NBA arenas require ‘Health Pass,’ COVID tests before allowing fans inside
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ORLANDO, Florida, February 24, 2021 (LifeSiteNews) — As spectators flocked to Orlando’s Amway Center last Wednesday evening for the NBA game, they were required to download a “Health Pass” app upon arriving at the doors. The app tracks information about the user’s test history for COVID-19, as well as their vaccination status, to prove a clean bill of health before being allowed to take their seats.
Florida is currently one of the least restricted states amid ongoing COVID-related government lockdowns. There are no state-wide travel restrictions in place in Florida and no imposition on businesses to close, or individual Floridians to stop working, following a September 25 executive order from the state’s Republican Governor, Ron DeSantis. The order also revoked provisions that allowed fines or any other penalties to be levied for violations of local face mask orders.
Currently, Florida Health, the state’s health department, is only recommending face masks be worn in public, without making it a mandate.
Despite no government regulation of face masks or requirements for COVID tests to enter buildings and stores, individual businesses seem to have taken it upon themselves to mandate a health screening before granting paying customers access to their buildings, using one of the newly available COVID-19 “passport” style smartphone apps.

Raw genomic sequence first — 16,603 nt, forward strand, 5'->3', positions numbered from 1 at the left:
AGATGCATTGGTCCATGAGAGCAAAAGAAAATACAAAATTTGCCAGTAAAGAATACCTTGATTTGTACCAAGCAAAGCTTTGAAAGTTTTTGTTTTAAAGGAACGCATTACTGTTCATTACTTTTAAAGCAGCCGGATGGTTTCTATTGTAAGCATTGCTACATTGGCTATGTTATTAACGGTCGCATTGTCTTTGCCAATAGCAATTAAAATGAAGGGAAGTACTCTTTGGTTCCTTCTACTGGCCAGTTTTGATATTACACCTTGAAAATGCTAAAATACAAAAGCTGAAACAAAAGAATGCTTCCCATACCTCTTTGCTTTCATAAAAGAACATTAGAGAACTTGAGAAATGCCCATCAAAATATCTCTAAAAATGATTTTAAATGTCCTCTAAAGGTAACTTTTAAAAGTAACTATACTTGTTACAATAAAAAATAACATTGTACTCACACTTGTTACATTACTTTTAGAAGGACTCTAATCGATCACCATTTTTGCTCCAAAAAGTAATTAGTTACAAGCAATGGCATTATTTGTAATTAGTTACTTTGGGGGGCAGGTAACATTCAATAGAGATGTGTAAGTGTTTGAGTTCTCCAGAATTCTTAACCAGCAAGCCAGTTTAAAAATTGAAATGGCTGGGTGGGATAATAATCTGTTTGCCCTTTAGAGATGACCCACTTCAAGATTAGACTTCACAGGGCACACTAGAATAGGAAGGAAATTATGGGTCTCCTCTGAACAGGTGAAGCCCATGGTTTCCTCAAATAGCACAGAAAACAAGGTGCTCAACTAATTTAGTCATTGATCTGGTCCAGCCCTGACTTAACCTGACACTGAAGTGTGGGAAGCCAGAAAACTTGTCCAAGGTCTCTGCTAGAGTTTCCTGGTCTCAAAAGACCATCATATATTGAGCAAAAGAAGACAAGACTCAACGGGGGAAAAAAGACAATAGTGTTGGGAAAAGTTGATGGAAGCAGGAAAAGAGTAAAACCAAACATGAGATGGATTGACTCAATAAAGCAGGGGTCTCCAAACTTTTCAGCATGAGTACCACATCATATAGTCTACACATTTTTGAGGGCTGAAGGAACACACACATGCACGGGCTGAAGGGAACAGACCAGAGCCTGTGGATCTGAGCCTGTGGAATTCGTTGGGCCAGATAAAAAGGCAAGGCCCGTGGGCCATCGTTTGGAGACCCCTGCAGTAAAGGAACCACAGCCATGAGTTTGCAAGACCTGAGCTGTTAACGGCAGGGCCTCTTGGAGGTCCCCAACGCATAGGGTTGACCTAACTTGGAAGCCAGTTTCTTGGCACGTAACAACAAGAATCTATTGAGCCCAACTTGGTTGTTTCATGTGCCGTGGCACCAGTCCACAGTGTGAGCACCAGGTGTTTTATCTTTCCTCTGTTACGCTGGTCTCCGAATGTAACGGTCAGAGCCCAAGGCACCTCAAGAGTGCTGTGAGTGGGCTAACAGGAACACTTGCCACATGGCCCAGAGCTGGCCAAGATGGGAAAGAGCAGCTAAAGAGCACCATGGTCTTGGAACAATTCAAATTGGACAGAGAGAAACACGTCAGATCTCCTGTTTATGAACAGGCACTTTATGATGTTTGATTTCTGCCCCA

The Amway Center in Orlando is one such business.
LifeSiteNews spoke to a family that had turned up for the game. They said being asked to prove they were healthy, even without having had COVID symptoms within the last two weeks, came as a shock. “[I]t all happened so quickly,” they said. “[A staff member] was instructing everyone to take out their phones, download the app, and enter their information.”
Spectators at Wednesday night’s New York Knicks v. Orlando Magic basketball game were required to download the CLEAR Health Pass app onto their devices, upload a government-issued I.D. to the app to “verify” their identity, and then take a health screening survey before being granted access to the stadium. The father and his three boys in question had already paid for their tickets in advance, but would still have been denied entry if they did not comply with the arena’s strict rules or, indeed, if the CLEAR app returned a “red” result, an Amway representative confirmed.
The family said that after they had complied with the mandatory health screening and proceeded to their seats for which they had paid hundreds of dollars, they were still barraged with “non-stop reminders, workers with signs, to keep masks up while in the arena, even in between sips of a beverage.”
According to their website, “The Orlando Magic are partnering with Health Pass by CLEAR to help you enter Amway Center. Health Pass is a free mobile solution that allows you to complete a COVID symptom and exposure survey before arriving at the game. The survey must be taken no more than 12 hours prior to game time.”